Southwest Airlines co-founder Herb Kelleher died Thursday at 87 years old.
According to Reuters.com, Kelleher was a colorful personality that helped build Southwest from a regional carrier with partner Rollin King more than 50 years ago to one of the biggest airlines in the United States.
When Southwest launched its first flight in 1971, it flew only Boeing 737 planes to cut complexity and cost. Kelleher’s unconventional approach resulted in the airline focusing on low fares that would make travel affordable to most customers.
Southwest released an official statement about Kelleher:
“Herb was a pioneer, a maverick, and an innovator. His vision revolutionized commercial aviation and democratized the skies. Herb’s passion, zest for life, and insatiable investment in relationships made lasting and immeasurable impressions on all who knew him and will forever be the bedrock and esprit de corps of Southwest Airlines. The entire Southwest Family extends our deepest sympathies to Herb’s wife, Joan, and his entire family.”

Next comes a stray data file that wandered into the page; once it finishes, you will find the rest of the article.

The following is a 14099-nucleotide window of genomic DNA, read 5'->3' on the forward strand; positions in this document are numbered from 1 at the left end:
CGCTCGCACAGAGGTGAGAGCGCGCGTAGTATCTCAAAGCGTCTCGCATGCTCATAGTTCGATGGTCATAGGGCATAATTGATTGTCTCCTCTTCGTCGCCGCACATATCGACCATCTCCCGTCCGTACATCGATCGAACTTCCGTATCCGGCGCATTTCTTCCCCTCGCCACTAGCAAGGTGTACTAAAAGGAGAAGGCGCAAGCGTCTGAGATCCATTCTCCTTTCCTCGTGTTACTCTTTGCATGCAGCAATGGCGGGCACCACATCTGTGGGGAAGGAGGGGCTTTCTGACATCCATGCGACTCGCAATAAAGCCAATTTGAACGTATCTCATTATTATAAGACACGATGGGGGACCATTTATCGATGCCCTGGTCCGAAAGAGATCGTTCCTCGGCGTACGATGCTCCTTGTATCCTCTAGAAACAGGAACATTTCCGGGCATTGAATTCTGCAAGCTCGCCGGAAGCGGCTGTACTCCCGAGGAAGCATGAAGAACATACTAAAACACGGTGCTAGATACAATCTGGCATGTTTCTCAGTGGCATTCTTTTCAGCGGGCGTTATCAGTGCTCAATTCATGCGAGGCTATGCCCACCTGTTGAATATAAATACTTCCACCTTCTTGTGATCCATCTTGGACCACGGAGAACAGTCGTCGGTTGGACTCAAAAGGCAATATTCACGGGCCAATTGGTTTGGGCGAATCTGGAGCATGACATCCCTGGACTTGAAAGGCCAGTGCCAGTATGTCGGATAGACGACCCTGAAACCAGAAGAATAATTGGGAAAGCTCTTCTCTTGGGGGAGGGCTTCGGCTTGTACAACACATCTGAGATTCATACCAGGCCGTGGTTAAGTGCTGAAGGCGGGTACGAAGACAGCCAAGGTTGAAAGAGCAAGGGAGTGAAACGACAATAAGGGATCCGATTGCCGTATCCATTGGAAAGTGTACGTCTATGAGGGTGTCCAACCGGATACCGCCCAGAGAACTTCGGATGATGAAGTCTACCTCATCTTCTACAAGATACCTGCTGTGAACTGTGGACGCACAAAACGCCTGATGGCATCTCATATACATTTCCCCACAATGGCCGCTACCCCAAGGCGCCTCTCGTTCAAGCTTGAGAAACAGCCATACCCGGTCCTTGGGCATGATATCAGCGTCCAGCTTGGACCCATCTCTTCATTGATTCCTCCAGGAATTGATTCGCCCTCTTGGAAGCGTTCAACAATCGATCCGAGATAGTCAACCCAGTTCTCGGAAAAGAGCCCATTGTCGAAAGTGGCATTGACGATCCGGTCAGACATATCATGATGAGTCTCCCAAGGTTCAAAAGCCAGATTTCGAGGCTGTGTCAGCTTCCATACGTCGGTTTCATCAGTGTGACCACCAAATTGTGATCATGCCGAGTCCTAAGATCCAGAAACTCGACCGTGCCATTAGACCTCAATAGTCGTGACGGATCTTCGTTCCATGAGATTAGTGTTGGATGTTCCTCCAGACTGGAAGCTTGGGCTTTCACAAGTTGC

Kelleher was also known for his sense of humor, which became part of the company’s culture in corporate settings and with flight attendants on each plane. He was even known to dress in costumes and help unload baggage.
In addition, Kelleher enjoyed smoking and bourbon.
American Airlines Chairman and CEO Doug Parker also released a statement about Kelleher:
“On behalf of the entire American Airlines team, we take a deep breath and give long pause to remember and celebrate the many contributions Herb Kelleher made to our industry. Herb’s vision brought the freedom of travel to hundreds of millions of people, and his appetite for taking on any real or perceived battle was unmatched. His opponents often found that taking on Herb might mean a joke or prank would soon reveal itself, but it also signaled that Herb was likely well down the path to victory. His style presents the ultimate case study for airlines or any service company whereby if you take care of your people, they will take care of your customers, which will take care of your shareholders. That simple yet profound way of leading continues to inspire us, and we aspire to honor Herb’s example. Today we lost an industry icon, a legend, and a friend whom we will never forget. Thank you, Herb, you made us all better.”
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